By Hilary White

  RIVIERE DU LOUP, Quebec, March 27, 2007 ( – In Monday’s election, Quebecers are sending a message that the province’s admiration for leftist government paternalism, as well as the advance of homosexual politics, is nearing its end.

  Openly gay Andre Boisclair’s separatist Parti Quebecois has suffered its most resounding defeat in its recent history while the moderately conservative Action democratique du Quebec, headed by Mario Dumont of Riviere du Loup, surged from five seats to 41 and will replace the PQ as the official opposition.

  Of the Quebec National Assembly’s 125 seats, the PQ won just 36 with 28% of the vote to finish in third place. Premier Jean Charest’s Liberals won a minority government with 48 seats – Quebec’s first minority government since 1878.

  The ADQ’s remarkable rise is being hailed not only as a major shift in the province’s political outlook, but as a possible boost to Stephen Harper’s federal Conservative government.

  In his speech at Riviere du Loup to supporters last night, Dumont said that the election “marks the beginning of a new age for Quebec.”

  Dumont’s policies have included advocating for a cash allowance to parents who prefer to keep their children at home rather than use the government sponsored daycare. He has also advocated for private health care and health insurance in addition to the public system; the abolition of school boards; a tougher criminal justice system; reductions in the size of the provincial bureaucracy and lower taxes.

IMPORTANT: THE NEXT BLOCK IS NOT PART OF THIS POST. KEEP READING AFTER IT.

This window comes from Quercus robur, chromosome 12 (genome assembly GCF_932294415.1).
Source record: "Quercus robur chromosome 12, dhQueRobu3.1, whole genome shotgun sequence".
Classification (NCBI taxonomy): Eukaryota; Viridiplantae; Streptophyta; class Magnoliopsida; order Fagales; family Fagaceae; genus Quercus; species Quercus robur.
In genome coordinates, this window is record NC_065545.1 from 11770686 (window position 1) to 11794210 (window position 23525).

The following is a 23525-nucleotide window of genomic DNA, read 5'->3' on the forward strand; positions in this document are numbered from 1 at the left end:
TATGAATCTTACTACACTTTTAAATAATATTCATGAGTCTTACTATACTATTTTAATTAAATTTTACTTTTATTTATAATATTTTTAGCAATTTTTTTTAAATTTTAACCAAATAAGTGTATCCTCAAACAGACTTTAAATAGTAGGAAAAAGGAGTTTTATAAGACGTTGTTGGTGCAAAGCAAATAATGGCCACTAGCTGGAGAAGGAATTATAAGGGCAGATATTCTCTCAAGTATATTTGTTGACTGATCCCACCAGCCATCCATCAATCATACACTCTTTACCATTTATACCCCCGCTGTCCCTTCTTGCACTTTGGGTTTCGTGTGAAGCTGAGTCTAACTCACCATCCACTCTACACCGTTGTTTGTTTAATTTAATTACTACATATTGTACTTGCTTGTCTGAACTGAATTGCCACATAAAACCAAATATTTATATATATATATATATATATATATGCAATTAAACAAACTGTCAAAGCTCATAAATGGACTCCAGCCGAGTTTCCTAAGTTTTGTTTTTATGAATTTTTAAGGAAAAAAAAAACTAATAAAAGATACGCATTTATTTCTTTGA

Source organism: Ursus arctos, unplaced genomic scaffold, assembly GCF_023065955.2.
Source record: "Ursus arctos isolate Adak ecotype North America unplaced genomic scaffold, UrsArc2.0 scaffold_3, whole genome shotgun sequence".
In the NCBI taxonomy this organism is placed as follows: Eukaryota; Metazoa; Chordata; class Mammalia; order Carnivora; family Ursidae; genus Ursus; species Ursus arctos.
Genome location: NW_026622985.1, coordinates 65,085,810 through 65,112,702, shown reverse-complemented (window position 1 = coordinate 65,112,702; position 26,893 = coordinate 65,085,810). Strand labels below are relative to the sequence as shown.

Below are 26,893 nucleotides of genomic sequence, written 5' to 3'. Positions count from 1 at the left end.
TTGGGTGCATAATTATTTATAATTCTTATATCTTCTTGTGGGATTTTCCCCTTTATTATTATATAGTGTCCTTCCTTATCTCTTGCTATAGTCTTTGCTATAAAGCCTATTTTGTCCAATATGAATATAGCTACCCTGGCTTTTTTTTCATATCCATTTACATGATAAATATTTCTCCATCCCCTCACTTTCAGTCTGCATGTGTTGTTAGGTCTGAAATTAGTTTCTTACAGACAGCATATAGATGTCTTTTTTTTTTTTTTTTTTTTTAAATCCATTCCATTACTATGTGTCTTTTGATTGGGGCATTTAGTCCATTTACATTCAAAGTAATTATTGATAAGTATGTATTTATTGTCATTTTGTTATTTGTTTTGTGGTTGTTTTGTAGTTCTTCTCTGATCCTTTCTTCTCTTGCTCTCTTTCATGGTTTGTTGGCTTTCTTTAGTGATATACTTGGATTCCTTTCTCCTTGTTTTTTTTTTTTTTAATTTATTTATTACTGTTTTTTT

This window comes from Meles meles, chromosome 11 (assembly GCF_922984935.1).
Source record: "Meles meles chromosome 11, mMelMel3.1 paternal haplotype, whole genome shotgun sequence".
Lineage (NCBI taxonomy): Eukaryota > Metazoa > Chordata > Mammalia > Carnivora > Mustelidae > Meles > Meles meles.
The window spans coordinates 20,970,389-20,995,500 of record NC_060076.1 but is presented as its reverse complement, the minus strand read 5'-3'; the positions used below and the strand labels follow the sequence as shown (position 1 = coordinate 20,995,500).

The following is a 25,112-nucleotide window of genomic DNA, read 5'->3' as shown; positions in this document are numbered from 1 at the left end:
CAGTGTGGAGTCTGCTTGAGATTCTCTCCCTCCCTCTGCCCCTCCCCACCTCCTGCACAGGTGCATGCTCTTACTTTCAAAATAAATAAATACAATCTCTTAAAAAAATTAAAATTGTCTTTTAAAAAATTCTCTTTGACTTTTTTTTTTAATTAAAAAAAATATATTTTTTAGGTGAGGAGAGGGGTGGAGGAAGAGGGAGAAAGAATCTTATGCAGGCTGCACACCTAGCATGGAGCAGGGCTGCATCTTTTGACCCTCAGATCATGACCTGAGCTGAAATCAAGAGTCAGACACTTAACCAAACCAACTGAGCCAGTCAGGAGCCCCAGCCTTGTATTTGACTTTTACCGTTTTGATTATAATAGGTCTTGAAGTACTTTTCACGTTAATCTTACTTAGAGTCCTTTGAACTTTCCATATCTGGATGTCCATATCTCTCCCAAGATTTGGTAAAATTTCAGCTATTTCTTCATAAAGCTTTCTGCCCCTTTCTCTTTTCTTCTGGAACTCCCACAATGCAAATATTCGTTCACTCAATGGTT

In his victory speech, Dumont promised to deliver on his platform favouring families, the middle-class, and a diminished power of the state. Dumont told the jubilant crowd, “Everywhere, autonomists sent a powerful political message—a message of change.”

  Newspapers across the country are asking “Who is Mario Dumont and what does he stand for?” The Globe and Mail hailed the “small-c conservative” and family friendly Dumont as “the only undisputed winner” in the election and the man now poised as the power broker in Quebec politics. The Montreal Gazette called the abrupt shift in Quebec politics “a revolt, Mario Dumont-style”.

  The so-called Quiet Revolution of the late 1960’s established a two-party system in which power was shared between the Liberal party and the PQ, both leaning heavily to the left on social and economic issues.

  But in recent years, with Quebec’s population aging and birth rate at a standstill, the welfare state ideal has begun to pall in the public mind as hospital emergency room wait times and taxes rise in tandem.

  Tasha Kheiriddin, co-author of Rescuing Canada’s Right: Blueprint for a Conservative Revolution, told the Canadian Press on Monday that there are signs of a shift away from the extreme left. A weak showing for the PQ in rural areas, she said, where the separatist party was previously popular, is an indication that “perhaps Quebec is not ready for a gay premier.”

“There seems to be dissatisfaction with the Quebec model in general and there is a sense that we need to fix it, change it or abandon it altogether,” she said.


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